mommy tummy

Let’s Talk About Toilet Time

Hey girl!!

Are you like me?

When I was a kid, I had the hardest time pooping in a public restroom or anywhere other than my bathroom at my parent’s house.

I remember being away for a basketball camp and sharing a bathroom with 4 close friends and I would have such terrible stomach pains, because I wouldn’t poop the whole time we were there. I would sneak away to find a one toilet restroom where I could cover my ears and try to focus on me and relieving my pain. But it just wouldn’t work.

Fast forward quite a few years, and now I’m a mom and have 3 kids and RARELY do I get a FREE moment to go poop without someone screaming at me, pulling my hair, wanting to nursing etc. My hunky, husband on the other hand, gets like 20 minutes of peace and quiet a few times a day to let if all out.

Anyways, lots of us are dealing with bowel issues: constipation, IBS, hemorrhoids or diverticulitis etc and they can be all be caused from poor toileting techniques.  

Girl we are so lucky to have indoor plumbing in this country and since it has been around, we have been sitting on cold toilet seats to have bowel movements. Before that, we would squat to eliminate our feces .  In other countries people still continue to squat to have bowel movements and with that they have lower rates of the above bowel issues.   


So how can we improve your time on the toilet?

Putting something under your feet while sitting on a toilet, can help "un-kink" your hose, the pelvic floor muscle that wraps around the rectum. This could be a squatty potty ($25) (click here for 1 squatty potty on amazon: https://amzn.to/2MAcEUn or if you need 2 squatty potties, click here ($40): https://amzn.to/2S5f42z), child’s step stool ($10.50) (https://amzn.to/2SbSbKL), old phone books….the list can go on and on.  There is a pelvic floor muscle that kinks your rectum when sitting and standing.  When you sit with your knees above your hips (feet resting on something), you unkink the hose and the feces can move more smoothly out of your body. Once your feet are resting on something and your knees are slightly above your hips, you can rest your arms on your thighs/ knees and slightly lean forward to create a little more space for stool to exit your body.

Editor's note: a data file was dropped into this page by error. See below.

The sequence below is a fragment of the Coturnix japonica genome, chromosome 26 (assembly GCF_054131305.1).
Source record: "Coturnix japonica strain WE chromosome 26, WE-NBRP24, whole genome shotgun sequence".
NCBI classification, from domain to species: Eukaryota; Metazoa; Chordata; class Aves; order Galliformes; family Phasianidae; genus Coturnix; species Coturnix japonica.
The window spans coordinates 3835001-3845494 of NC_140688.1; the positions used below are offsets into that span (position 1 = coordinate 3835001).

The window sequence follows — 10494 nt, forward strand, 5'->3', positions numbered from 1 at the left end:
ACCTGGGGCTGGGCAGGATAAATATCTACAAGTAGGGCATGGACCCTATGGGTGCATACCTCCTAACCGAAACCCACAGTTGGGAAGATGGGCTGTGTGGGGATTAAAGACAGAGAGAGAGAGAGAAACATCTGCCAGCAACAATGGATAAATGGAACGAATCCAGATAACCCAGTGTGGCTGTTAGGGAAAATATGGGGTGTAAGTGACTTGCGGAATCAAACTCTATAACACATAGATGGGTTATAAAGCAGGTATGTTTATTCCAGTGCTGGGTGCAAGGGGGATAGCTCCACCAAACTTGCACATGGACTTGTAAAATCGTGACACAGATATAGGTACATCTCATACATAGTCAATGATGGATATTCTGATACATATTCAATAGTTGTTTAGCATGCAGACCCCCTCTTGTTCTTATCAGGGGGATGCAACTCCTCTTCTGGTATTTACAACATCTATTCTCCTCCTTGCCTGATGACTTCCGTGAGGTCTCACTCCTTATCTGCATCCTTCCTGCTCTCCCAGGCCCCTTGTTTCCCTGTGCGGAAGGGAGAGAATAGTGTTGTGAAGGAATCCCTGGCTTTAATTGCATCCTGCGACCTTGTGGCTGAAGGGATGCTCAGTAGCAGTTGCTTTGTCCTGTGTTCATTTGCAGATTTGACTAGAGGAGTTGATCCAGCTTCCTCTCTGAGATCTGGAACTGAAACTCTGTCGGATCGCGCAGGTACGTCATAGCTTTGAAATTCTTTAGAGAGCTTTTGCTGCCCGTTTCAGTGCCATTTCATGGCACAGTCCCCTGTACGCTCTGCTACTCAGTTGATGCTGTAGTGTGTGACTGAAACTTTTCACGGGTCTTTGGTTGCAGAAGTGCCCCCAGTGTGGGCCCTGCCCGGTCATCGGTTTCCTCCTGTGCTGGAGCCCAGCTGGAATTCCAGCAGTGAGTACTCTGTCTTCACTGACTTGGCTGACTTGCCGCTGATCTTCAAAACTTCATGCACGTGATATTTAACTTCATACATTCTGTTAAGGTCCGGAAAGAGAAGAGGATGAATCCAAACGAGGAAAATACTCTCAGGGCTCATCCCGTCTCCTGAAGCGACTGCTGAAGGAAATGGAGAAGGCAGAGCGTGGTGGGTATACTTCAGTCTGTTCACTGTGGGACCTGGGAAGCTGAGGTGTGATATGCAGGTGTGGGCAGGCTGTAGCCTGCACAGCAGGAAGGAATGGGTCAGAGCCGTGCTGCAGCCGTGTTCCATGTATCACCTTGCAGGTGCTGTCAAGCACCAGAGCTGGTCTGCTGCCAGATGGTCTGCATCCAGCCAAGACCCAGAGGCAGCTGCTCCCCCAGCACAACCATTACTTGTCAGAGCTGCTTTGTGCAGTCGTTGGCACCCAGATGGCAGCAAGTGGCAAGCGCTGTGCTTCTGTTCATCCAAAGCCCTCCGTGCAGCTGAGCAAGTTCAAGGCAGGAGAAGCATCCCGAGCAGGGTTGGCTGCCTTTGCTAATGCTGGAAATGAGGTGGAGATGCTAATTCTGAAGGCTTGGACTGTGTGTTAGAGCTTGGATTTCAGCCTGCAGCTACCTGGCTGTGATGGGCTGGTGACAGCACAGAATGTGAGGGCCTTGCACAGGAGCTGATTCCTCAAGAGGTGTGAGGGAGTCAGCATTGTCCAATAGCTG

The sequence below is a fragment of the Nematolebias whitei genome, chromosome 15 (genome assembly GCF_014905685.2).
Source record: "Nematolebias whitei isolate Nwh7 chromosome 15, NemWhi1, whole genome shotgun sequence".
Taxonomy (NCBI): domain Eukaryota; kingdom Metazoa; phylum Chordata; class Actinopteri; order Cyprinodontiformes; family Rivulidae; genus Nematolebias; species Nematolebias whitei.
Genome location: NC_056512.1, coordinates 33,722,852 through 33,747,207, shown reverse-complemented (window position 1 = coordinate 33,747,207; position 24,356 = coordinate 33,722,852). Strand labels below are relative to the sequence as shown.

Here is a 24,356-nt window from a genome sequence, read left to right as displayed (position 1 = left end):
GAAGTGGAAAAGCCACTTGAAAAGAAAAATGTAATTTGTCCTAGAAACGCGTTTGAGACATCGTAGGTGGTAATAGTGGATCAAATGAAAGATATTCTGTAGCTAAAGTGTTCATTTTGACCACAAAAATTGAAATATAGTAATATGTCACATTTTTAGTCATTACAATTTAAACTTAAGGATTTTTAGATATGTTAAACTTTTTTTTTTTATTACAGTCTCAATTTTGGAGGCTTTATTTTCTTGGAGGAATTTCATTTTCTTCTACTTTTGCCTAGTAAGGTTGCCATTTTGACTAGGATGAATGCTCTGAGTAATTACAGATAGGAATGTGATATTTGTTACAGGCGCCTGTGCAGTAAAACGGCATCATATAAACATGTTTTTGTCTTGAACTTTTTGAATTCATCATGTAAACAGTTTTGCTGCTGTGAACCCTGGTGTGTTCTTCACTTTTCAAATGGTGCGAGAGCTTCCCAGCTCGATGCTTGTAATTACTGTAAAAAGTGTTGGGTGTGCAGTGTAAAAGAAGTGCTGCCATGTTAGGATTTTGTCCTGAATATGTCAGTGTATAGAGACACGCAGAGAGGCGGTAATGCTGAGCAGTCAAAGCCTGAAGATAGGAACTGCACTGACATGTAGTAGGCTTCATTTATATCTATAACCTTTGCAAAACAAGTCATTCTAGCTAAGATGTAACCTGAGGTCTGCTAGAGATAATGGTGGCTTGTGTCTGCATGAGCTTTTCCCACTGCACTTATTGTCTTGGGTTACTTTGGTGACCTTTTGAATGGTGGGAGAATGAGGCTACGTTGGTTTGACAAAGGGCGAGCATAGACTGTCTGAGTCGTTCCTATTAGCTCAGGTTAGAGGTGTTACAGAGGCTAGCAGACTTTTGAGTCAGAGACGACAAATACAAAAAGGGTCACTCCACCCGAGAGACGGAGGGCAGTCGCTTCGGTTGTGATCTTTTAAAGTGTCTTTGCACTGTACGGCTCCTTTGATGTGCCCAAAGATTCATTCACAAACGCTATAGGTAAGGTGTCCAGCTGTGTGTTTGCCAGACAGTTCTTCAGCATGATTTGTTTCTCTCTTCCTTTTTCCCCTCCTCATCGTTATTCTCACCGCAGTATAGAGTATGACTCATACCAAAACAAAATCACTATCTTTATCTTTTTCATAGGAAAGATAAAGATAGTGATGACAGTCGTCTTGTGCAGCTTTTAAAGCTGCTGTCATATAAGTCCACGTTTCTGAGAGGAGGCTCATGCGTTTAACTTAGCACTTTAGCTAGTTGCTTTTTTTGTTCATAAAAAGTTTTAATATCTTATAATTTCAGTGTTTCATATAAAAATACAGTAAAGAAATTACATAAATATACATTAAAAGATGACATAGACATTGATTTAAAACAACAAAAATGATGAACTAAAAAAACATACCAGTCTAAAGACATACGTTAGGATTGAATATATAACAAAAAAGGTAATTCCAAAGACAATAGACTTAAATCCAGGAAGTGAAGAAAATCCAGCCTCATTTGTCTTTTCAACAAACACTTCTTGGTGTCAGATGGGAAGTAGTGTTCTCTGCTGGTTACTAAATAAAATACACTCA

Avoid straining. My mom would ask us to hoover over the public toilet seat like Marty McFly from Back to the Future so we wouldn’t touch all it’s grossness. If you are like me, you can remember how challenging it was to pee in a half squatted position. I would hold my breath and push to pee. Now that I am in my speciality, I know this is a no-no. Straining or bearing down, causes increased pressure on the pelvic floor muscles, which can put you at risk for hemorrhoids, diverticulosis, constipation, pelvic organ prolapse and pelvic floor dysfunction. Just breathe while sitting on the toilet in your new "squat" position and things should move out easily. And, layer up that toilet seat with tons of toilet paper so you can sit down. If you are in a public place, or a hotel room, grab the trash can, turn it on it’s side, and use it as a stool to help you.

Give yourself more than 2 minutes to have a bowel movement.  I feel like as mom, I am rushed to take care of my business.  I need to get in and out as fast as I can, to save my screaming child.  I also find it difficult to relax when this is playing out.  When we feel stressed like this, it is hard for our muscles to relax and we are prone to straining with bowel movements.  Act more like our male friends (sorry men).  They take their sweet time in the bathroom and relax and read etc.  More like what we should be doing.  If you do not have a bowel movement after 9-10 minutes of sitting on the toilet, than you are not ready.  Get up and walk around and try again later. 

– Amanda Fisher, PT, DPT

Quick Links on Amazon:

Squatty Potty: 1 (https://amzn.to/2MAcEUn ), 2(https://amzn.to/2S5f42z)

*This blog is here for your help. It is the opinion of a Licensed Physical Therapist. If you experience the symptoms addressed you should seek the help of a medical professional who can diagnose and develop a treatment plan that is individualized for you.  If you enjoyed this blog, check out our website at www.empoweryourpelvis.com.  Follow us on YouTube @AmandaFisher or Instagram @empoweryourpelvis